Can all symptoms subside?
“No,” Dr. Nelson said, “if by this you mean, ‘Will symptoms of schizophrenia just go away?’” He clarified that “sometimes people are exposed to drugs or stress that can mimic some of the symptoms of schizophrenia, but a diagnosis of schizophrenia means that the symptoms will need to be managed through medications, therapy and a coordination of other services for the patient.”
Encouragingly, though, when “symptoms are well-managed on medications” and the patient “takes [their medications] consistently,” “they will see marked improvement and functioning.”
How long will this go on?
“Schizophrenia is a lifelong illness and must be managed for a patient’s lifetime,” Dr. Nelson said.
Will schizophrenia get worse untreated?
“Yes,” Dr. Nelson said. He explained that untreated schizophrenia makes the brain more vulnerable to serious and lasting damage from the disorder, so that with each successive episode of symptoms, symptoms can “increase in duration and severity and will make it harder to manage the illness … Past a certain point, someone with untreated schizophrenia will not be able to function in normal life.”
How Treatment Can Improve Daily Function and Quality of Life
What that means is the earlier the intervention and treatment, the better the outcome for everyone concerned. What might that process look like? Here is how Dr. Nelson answered that question:
A patient who is willing to take medication, participate in counseling and access services as part of their treatment can stabilize and be at a better level of functioning. Patients often present to an inpatient treatment when they are off medications, have had legal or other consequences of poor decision-making and are not able to care for themselves. Time in a structured program, with psychiatric care and counseling services can help to improve a patient’s symptoms and lead to higher functioning.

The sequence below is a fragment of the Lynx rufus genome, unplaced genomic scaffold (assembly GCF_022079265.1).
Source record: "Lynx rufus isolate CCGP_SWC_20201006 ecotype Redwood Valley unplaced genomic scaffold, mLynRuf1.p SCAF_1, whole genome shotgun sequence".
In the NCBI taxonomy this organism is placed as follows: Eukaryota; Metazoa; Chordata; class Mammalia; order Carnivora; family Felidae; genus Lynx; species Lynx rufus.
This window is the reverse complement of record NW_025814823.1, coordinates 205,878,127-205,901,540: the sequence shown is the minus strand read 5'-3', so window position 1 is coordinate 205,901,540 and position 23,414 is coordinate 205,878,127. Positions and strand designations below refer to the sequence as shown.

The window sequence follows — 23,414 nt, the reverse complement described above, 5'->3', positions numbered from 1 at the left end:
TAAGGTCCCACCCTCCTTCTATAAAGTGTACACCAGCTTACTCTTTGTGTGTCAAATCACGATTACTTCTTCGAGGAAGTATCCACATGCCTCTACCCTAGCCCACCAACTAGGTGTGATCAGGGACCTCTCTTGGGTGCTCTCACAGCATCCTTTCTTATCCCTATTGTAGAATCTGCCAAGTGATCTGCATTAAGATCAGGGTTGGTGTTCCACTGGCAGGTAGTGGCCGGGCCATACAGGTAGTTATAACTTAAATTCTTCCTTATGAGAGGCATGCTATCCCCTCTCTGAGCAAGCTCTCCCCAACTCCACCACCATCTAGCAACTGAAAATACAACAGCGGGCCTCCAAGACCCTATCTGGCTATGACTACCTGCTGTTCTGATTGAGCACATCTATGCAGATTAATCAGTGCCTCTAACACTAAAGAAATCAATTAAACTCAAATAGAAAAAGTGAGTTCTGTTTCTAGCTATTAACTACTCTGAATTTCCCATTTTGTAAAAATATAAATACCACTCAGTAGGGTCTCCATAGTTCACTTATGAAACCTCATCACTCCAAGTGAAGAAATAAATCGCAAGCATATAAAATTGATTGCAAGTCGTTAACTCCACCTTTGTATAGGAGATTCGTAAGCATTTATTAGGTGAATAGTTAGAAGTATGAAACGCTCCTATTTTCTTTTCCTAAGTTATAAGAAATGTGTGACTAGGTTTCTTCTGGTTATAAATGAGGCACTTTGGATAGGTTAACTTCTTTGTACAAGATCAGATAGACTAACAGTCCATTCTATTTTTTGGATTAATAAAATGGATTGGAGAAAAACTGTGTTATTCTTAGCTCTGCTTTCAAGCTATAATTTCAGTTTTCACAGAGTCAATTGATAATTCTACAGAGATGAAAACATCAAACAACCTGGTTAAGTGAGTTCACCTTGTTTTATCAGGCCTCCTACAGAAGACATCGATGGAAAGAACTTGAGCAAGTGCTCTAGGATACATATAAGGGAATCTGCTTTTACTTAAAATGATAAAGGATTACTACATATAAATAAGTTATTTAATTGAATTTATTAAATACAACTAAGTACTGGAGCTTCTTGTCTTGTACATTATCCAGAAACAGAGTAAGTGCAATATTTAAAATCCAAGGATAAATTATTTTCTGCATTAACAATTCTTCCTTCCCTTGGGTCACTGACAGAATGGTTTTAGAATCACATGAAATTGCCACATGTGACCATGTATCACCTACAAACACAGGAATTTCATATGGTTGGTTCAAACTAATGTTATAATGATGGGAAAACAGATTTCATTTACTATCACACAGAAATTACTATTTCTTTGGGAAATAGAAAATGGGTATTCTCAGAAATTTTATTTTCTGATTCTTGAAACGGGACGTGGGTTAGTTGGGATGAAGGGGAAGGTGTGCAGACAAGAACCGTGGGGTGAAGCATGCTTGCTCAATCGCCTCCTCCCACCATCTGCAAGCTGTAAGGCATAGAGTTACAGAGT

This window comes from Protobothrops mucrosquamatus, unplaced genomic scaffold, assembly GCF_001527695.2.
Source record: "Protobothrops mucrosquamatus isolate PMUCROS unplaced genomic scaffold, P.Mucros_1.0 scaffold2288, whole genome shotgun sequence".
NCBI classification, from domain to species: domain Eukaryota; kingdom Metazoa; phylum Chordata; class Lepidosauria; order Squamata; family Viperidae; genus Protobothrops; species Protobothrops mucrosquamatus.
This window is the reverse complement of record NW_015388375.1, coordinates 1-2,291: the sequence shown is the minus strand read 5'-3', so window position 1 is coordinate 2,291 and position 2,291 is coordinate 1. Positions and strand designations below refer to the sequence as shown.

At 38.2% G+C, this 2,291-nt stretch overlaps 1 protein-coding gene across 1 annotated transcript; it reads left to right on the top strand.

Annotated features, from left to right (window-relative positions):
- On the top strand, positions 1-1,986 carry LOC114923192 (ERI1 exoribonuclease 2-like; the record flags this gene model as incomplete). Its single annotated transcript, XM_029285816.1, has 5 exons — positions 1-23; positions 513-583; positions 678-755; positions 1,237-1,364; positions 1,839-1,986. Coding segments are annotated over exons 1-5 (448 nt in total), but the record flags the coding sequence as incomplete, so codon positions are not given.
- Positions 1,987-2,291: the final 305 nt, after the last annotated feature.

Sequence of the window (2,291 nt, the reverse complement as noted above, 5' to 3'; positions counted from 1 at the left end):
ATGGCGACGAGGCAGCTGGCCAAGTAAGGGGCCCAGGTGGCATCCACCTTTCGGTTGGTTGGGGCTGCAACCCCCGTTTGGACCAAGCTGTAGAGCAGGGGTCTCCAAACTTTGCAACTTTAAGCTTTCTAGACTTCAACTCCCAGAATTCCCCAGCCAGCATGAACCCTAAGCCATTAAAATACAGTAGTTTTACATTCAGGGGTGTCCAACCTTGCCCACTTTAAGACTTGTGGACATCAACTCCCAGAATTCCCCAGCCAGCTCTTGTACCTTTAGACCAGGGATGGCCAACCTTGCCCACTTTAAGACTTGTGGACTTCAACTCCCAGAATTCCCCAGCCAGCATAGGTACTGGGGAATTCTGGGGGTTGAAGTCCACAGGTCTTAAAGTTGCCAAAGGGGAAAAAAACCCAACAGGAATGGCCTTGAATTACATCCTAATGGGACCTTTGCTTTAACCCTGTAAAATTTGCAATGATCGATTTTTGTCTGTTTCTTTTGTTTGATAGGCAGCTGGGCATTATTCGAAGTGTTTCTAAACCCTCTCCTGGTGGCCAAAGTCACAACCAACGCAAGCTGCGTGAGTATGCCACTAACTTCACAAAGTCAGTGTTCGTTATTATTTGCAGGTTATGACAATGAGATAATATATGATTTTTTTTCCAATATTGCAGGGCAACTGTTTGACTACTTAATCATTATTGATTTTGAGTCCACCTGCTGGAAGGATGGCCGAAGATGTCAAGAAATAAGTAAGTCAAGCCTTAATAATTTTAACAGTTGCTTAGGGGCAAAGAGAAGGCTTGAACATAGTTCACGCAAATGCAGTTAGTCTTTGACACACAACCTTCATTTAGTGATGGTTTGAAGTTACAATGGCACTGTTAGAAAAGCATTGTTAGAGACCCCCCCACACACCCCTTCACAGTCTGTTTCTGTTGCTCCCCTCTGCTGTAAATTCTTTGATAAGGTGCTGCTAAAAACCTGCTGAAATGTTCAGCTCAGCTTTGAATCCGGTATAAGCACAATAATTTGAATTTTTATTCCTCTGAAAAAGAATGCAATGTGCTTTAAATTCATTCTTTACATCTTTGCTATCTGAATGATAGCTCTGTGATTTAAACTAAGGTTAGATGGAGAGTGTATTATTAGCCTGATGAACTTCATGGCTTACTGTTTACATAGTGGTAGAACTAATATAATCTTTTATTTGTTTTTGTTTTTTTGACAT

What is treatment like for someone with schizophrenia?
Treatment for schizophrenia typically involves a period of stabilization (voluntary or involuntary) in a psychiatric unit, Dr. Nelson said. During this time of inpatient treatment, the patient should begin receiving a combination of medication, therapy and other supports…
Antipsychotic medications like Risperdal, Abilify and others help to ease the delusions and hallucinations of schizophrenia and improve treatment outcomes. In this way, they play a major role in effective treatment. Dr. Nelson emphasized the importance of these “medications to regulate brain chemistry, so that the patient is clearer, more grounded in reality and free from the delusions and paranoia that can go along with this disorder.”